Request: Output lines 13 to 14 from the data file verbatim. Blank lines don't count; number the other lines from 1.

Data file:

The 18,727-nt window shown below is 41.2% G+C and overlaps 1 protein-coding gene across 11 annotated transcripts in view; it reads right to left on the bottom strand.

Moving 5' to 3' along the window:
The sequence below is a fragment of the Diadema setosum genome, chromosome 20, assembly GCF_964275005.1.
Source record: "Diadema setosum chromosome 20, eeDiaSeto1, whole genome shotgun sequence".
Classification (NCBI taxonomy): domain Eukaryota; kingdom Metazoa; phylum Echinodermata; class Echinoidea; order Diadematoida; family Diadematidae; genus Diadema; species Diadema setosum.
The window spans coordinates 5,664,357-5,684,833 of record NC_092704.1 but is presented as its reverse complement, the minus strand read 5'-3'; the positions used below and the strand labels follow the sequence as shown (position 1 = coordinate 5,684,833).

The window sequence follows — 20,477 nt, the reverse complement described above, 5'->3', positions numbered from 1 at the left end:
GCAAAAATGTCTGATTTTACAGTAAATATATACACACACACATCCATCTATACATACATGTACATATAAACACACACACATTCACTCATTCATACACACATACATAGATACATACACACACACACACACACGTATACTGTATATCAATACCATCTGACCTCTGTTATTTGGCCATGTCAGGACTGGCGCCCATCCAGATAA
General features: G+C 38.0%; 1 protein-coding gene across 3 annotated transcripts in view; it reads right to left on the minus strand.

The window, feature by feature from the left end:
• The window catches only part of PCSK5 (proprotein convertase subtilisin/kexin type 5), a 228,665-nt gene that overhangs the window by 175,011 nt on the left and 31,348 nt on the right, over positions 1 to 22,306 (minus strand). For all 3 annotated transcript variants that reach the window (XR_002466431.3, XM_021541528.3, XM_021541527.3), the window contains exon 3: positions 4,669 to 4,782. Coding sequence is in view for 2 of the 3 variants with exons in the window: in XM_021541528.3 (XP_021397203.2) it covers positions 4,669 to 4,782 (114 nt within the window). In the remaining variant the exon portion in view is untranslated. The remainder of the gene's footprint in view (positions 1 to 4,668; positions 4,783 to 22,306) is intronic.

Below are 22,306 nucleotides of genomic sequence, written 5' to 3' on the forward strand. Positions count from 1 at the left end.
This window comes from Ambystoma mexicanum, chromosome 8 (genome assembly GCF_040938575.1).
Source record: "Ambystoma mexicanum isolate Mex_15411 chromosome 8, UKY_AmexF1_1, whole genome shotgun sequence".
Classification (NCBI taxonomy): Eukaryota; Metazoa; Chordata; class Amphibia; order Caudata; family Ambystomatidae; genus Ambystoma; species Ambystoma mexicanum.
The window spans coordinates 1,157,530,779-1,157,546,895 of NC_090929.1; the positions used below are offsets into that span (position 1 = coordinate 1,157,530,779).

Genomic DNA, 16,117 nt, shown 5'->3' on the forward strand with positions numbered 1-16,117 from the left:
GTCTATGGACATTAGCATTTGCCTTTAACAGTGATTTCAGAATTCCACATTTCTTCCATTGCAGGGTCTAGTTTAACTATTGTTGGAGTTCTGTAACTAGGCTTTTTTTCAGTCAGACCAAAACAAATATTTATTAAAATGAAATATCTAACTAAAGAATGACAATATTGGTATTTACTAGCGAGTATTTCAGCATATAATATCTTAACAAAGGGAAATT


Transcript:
This window comes from Ambystoma mexicanum, chromosome 8 (genome assembly GCF_040938575.1).
Source record: "Ambystoma mexicanum isolate Mex_15411 chromosome 8, UKY_AmexF1_1, whole genome shotgun sequence".